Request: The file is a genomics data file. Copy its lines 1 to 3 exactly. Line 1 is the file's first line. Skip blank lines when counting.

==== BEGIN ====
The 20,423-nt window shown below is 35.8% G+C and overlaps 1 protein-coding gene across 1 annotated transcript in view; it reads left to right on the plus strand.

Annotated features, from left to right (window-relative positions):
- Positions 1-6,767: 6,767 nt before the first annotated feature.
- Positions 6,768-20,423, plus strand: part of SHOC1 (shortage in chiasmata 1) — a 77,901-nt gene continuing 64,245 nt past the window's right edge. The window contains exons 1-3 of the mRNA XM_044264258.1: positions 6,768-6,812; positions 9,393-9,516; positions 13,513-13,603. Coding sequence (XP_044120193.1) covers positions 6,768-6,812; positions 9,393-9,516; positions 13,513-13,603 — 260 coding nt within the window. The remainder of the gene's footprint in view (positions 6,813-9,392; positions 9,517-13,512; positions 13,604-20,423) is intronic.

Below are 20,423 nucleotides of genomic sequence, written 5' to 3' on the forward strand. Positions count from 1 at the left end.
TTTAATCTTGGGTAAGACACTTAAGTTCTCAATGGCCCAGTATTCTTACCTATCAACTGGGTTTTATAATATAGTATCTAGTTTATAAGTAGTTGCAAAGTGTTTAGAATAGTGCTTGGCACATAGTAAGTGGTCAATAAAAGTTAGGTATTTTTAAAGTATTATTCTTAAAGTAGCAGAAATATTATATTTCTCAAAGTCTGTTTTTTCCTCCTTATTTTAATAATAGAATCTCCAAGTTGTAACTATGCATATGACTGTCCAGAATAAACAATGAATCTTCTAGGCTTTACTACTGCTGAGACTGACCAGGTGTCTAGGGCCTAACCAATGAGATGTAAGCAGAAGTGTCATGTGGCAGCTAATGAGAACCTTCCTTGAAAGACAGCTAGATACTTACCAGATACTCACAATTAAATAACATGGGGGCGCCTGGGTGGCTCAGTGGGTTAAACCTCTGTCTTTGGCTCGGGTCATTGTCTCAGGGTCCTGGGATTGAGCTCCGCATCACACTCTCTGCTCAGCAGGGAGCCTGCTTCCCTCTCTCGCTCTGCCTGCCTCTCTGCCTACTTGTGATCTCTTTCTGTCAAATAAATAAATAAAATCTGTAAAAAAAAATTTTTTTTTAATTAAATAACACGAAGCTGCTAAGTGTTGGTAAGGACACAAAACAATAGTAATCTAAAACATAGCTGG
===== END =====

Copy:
The 20,423-nt window shown below is 35.8% G+C and overlaps 1 protein-coding gene across 1 annotated transcript in view; it reads left to right on the plus strand.

Annotated features, from left to right (window-relative positions):
- Positions 1-6,767: 6,767 nt before the first annotated feature.